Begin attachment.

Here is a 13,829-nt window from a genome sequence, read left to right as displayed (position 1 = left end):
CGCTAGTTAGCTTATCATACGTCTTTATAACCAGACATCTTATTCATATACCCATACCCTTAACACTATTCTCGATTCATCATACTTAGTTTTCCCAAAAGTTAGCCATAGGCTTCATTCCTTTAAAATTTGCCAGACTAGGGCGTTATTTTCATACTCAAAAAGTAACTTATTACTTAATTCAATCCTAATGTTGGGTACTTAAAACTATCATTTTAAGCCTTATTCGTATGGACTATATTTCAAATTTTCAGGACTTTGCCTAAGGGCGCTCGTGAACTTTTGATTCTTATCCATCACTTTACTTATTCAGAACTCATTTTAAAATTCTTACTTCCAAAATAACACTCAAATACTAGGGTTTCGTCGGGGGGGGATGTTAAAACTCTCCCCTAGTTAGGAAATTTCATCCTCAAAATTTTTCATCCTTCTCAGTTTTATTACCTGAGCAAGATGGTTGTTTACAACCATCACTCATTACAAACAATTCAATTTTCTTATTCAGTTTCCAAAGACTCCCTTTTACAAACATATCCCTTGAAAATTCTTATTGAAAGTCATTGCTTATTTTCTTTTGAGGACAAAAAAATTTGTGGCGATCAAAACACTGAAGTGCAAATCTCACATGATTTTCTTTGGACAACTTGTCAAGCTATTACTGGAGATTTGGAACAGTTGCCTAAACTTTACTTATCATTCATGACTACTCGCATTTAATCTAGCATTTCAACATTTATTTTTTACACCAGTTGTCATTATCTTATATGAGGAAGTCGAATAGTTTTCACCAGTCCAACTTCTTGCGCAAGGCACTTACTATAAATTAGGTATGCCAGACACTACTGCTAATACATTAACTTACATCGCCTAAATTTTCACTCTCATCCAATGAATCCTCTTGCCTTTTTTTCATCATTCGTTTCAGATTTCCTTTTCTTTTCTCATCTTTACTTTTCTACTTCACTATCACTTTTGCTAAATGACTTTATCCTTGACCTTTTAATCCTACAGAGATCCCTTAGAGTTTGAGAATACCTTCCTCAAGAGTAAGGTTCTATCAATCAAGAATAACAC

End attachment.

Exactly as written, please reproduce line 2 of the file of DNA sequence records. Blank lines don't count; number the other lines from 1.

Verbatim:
CGCTAGTTAGCTTATCATACGTCTTTATAACCAGACATCTTATTCATATACCCATACCCTTAACACTATTCTCGATTCATCATACTTAGTTTTCCCAAAAGTTAGCCATAGGCTTCATTCCTTTAAAATTTGCCAGACTAGGGCGTTATTTTCATACTCAAAAAGTAACTTATTACTTAATTCAATCCTAATGTTGGGTACTTAAAACTATCATTTTAAGCCTTATTCGTATGGACTATATTTCAAATTTTCAGGACTTTGCCTAAGGGCGCTCGTGAACTTTTGATTCTTATCCATCACTTTACTTATTCAGAACTCATTTTAAAATTCTTACTTCCAAAATAACACTCAAATACTAGGGTTTCGTCGGGGGGGGATGTTAAAACTCTCCCCTAGTTAGGAAATTTCATCCTCAAAATTTTTCATCCTTCTCAGTTTTATTACCTGAGCAAGATGGTTGTTTACAACCATCACTCATTACAAACAATTCAATTTTCTTATTCAGTTTCCAAAGACTCCCTTTTACAAACATATCCCTTGAAAATTCTTATTGAAAGTCATTGCTTATTTTCTTTTGAGGACAAAAAAATTTGTGGCGATCAAAACACTGAAGTGCAAATCTCACATGATTTTCTTTGGACAACTTGTCAAGCTATTACTGGAGATTTGGAACAGTTGCCTAAACTTTACTTATCATTCATGACTACTCGCATTTAATCTAGCATTTCAACATTTATTTTTTACACCAGTTGTCATTATCTTATATGAGGAAGTCGAATAGTTTTCACCAGTCCAACTTCTTGCGCAAGGCACTTACTATAAATTAGGTATGCCAGACACTACTGCTAATACATTAACTTACATCGCCTAAATTTTCACTCTCATCCAATGAATCCTCTTGCCTTTTTTTCATCATTCGTTTCAGATTTCCTTTTCTTTTCTCATCTTTACTTTTCTACTTCACTATCACTTTTGCTAAATGACTTTATCCTTGACCTTTTAATCCTACAGAGATCCCTTAGAGTTTGAGAATACCTTCCTCAAGAGTAAGGTTCTATCAATCAAGAATAACAC